Blackjack is a game that should be familiar to all frequenters of casinos and other gambling establishments and regardless of whether you actually spend any time at the blackjack table, you undoubtedly know how it works.
The player tries to get as close as possible to having the total value of their cards equal to 21 without ever going over that number. There’s a bit more to it than that, but one thing you can depend on when you enter a casino is that blackjack will be blackjack. There are no major variations to the game that change from locale to locale – if you know how to play blackjack, you can play it pretty much anywhere.
Or can you?
In truth, though there aren’t any major variations in poker along the lines of the different types of poker games there are out there, there are certain rule variations that can alter the gameplay just enough to keep seasoned players on their toes.
Chief among these rule variations is what is known as the “no-peek” rule. It’s a rule that disadvantages the player and gives the house a further 0.11% house advantage. That may not seem like much, but every fraction of a percentage matters when it comes to gambling against the house.
What is the no-peek rule, you may be wondering, though?
Let’s break it down.
What It Is
To understand no-peek blackjack, we first have to understand what peeking is in blackjack. It’s not, as you may guess, another word for cheating by looking at another player’s hand, but involves the dealer peeking at their face-down card in a very specific situation.
That situation is where the dealer is dealt two cards, one face-up and one-face down and the face-up card is showing an ace – or, in some casinos, when even a 10-value card is showing – the dealer then “peeks” at their face-down card to see if they have a blackjack. If they do then they immediately claim the bets of everyone at the table except for any player who also has a blackjack, in which case the two blackjacks cancel each other out, or “push”, and the player takes back their hand.
I no-peek-rules blackjack, the dealer either only deals one face-up card to themselves and only deal themselves a second card after the round – where all players at the table have stood (stopped asking for more cards) or gone bust (gone over a total of 21) – or they deal two cards to themselves and don’t check that face-down card until the end of the round.
Obviously, the result is basically the same: players don’t find out whether the dealer has a blackjack until everyone else is finished playing.
What It Means
You might not think that revealing a second card at the end doesn’t make any difference as the blackjack beats all other hands except for other blackjacks. And in a simple game of blackjack where players place their bets at the beginning of the round and just play the cards they are dealt until either standing or going bust. The thing is, though, that there are two very popular moves in blackjack that do involve putting more money on the table beyond their opening bet: splitting and doubling.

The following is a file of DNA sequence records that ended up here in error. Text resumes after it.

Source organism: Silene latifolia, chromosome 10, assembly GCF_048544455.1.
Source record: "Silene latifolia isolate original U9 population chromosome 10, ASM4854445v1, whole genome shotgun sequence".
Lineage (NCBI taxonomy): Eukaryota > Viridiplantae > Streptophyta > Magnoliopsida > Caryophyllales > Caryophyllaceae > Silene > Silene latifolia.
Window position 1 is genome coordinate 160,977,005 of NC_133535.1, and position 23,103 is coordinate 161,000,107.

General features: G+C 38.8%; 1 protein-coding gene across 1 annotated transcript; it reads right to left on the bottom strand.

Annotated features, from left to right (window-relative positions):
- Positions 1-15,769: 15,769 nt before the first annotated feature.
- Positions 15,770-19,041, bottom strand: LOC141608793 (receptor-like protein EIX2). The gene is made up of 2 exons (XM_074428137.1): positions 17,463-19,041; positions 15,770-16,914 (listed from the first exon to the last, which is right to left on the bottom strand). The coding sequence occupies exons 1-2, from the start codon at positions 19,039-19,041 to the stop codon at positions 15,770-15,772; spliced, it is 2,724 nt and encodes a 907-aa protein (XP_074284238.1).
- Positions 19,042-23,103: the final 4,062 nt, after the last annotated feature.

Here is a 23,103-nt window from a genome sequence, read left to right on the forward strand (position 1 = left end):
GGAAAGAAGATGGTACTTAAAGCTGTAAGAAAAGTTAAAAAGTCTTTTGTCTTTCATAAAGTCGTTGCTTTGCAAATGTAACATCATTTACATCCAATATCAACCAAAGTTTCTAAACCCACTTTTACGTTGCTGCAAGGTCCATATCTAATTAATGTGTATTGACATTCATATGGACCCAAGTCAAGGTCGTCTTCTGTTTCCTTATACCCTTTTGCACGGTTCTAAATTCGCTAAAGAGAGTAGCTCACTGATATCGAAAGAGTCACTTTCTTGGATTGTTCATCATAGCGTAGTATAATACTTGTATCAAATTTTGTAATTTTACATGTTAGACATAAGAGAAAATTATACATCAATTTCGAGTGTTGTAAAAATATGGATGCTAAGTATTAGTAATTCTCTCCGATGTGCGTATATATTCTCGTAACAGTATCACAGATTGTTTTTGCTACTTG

Splitting refers to when the player gets two cards of the same value and splits them into two new hands with their initial bet now placed on both of the new hands. Doubling is when the player is so sure that the next card is going to win them the round (primarily when their total is 11, as they have a 16/ 52 chance of drawing a ten-value card) that they double up their initial wager before being dealt that card.
As such, unlike when the dealer peeks on an ace (and sometimes a 10-valued card) at the outset, if the dealer only shows their second card at the end of the round and they reveal a blackjack, they don’t just claim all of the initial bets but all doubles and splits that were played that round.
How to Play It
It is, therefore, extremely important when hitting the table at any casino (or an online blackjack machine) that you establish whether that table has a no-peeking rule. The reason for this is obvious: there is a subtle but crucial difference in how you play your hand.
In no-peek blackjack, if the dealer is showing an ace, you should never, ever split your hand unless you’re dealt two aces. And you should certainly never, under any circumstance, double your bet when playing against a revealed ace in no-peek blackjack. It’s a bit more complicated if the dealer is showing a 10-value card (a ten or a picture card), but as a rule, doubling is pretty much never a good idea in that case, and splitting be done rarely in all cases except where you have a pair of aces.
It does, of course, also depend on how much you bet at the outset. If you went for the minimum bet and you want to double on a particularly good hand then the small chance of losing that doubled bet is worth it for the low cost that you’ll incur even if you lose that doubled up bet. The same is also true when it comes to splitting, but in all cases when the dealer is showing a 10-value card or an ace, the only hand you should be splitting on in any case is a pair of aces.
Beyond these points, though, there should be very little difference between playing peek or no-peak blackjack.